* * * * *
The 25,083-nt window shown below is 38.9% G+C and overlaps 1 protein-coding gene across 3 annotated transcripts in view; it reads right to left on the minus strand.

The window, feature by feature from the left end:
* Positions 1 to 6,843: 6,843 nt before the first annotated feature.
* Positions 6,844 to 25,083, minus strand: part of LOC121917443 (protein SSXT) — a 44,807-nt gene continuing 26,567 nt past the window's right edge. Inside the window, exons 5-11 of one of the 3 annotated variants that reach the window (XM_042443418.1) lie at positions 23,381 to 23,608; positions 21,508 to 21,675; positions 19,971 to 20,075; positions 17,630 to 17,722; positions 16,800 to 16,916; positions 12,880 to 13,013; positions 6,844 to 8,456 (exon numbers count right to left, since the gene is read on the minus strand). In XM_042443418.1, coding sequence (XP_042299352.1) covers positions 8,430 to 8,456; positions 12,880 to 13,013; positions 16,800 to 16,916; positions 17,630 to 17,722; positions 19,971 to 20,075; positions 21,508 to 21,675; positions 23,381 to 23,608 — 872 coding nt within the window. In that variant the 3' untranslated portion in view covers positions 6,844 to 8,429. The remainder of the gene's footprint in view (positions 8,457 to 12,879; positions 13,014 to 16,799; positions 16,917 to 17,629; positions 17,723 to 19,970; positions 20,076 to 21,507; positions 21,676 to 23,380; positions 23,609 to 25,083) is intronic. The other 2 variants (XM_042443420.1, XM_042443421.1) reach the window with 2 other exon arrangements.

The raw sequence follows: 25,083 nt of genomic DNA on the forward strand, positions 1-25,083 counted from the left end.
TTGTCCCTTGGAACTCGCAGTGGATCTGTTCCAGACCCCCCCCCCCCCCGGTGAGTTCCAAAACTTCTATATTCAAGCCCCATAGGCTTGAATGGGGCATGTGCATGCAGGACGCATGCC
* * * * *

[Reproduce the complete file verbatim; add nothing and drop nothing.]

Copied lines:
The 25,083-nt window shown below is 38.9% G+C and overlaps 1 protein-coding gene across 3 annotated transcripts in view; it reads right to left on the minus strand.

The window, feature by feature from the left end:
* Positions 1 to 6,843: 6,843 nt before the first annotated feature.
* Positions 6,844 to 25,083, minus strand: part of LOC121917443 (protein SSXT) — a 44,807-nt gene continuing 26,567 nt past the window's right edge. Inside the window, exons 5-11 of one of the 3 annotated variants that reach the window (XM_042443418.1) lie at positions 23,381 to 23,608; positions 21,508 to 21,675; positions 19,971 to 20,075; positions 17,630 to 17,722; positions 16,800 to 16,916; positions 12,880 to 13,013; positions 6,844 to 8,456 (exon numbers count right to left, since the gene is read on the minus strand). In XM_042443418.1, coding sequence (XP_042299352.1) covers positions 8,430 to 8,456; positions 12,880 to 13,013; positions 16,800 to 16,916; positions 17,630 to 17,722; positions 19,971 to 20,075; positions 21,508 to 21,675; positions 23,381 to 23,608 — 872 coding nt within the window. In that variant the 3' untranslated portion in view covers positions 6,844 to 8,429. The remainder of the gene's footprint in view (positions 8,457 to 12,879; positions 13,014 to 16,799; positions 16,917 to 17,629; positions 17,723 to 19,970; positions 20,076 to 21,507; positions 21,676 to 23,380; positions 23,609 to 25,083) is intronic. The other 2 variants (XM_042443420.1, XM_042443421.1) reach the window with 2 other exon arrangements.

The raw sequence follows: 25,083 nt of genomic DNA on the forward strand, positions 1-25,083 counted from the left end.
TTGTCCCTTGGAACTCGCAGTGGATCTGTTCCAGACCCCCCCCCCCCCCGGTGAGTTCCAAAACTTCTATATTCAAGCCCCATAGGCTTGAATGGGGCATGTGCATGCAGGACGCATGCC